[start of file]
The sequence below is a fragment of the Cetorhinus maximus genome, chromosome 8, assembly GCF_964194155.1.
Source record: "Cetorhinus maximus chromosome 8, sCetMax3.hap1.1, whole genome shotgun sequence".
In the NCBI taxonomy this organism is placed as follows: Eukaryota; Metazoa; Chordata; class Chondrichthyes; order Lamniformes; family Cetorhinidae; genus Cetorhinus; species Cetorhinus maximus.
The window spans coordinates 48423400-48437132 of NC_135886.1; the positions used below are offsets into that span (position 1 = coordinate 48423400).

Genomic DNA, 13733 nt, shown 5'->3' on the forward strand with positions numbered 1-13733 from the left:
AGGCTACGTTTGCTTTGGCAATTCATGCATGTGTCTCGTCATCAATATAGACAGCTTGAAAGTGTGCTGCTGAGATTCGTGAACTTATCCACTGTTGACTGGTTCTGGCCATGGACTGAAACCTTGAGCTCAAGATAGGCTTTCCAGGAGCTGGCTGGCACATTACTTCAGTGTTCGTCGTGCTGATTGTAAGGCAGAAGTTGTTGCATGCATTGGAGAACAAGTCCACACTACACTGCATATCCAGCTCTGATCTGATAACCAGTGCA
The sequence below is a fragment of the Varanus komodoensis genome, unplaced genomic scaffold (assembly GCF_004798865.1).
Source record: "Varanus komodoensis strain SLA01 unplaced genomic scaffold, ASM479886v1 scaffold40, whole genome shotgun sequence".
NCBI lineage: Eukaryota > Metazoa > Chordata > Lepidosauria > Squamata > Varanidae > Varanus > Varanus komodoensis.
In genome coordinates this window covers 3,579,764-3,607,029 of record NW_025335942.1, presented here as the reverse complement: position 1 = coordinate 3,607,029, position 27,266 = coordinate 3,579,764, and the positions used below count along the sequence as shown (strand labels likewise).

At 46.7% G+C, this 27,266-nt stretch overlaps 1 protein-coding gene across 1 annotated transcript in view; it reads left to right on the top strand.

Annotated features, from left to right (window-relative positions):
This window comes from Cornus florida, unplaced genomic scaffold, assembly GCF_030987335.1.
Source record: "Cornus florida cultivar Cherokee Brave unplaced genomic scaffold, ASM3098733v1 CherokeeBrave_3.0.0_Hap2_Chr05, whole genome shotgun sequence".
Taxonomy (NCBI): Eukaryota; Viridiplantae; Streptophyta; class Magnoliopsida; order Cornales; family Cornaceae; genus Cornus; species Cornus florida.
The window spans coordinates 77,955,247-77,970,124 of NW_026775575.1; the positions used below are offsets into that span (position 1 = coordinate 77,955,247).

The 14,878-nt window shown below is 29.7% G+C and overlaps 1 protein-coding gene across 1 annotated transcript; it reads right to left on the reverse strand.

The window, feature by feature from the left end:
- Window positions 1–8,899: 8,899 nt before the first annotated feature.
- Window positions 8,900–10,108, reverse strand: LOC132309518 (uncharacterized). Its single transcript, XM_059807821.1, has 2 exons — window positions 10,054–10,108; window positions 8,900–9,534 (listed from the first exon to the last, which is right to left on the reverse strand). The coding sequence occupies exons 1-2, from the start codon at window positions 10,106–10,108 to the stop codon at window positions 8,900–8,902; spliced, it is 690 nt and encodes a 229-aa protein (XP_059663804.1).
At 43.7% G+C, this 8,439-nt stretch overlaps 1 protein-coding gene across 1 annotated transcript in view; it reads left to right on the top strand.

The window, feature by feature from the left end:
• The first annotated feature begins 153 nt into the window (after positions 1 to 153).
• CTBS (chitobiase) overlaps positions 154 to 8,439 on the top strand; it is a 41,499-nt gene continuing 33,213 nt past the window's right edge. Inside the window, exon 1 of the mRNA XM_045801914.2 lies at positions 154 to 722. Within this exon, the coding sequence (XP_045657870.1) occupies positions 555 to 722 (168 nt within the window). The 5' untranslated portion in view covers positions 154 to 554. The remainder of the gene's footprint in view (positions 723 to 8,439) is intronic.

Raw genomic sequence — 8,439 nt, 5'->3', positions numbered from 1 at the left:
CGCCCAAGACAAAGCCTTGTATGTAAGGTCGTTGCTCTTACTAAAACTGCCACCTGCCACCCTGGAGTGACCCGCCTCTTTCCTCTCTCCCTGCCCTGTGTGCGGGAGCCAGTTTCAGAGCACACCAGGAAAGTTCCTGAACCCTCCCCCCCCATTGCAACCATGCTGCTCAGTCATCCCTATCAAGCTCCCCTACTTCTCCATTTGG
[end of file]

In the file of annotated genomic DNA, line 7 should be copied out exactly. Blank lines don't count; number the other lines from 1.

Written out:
The sequence below is a fragment of the Varanus komodoensis genome, unplaced genomic scaffold (assembly GCF_004798865.1).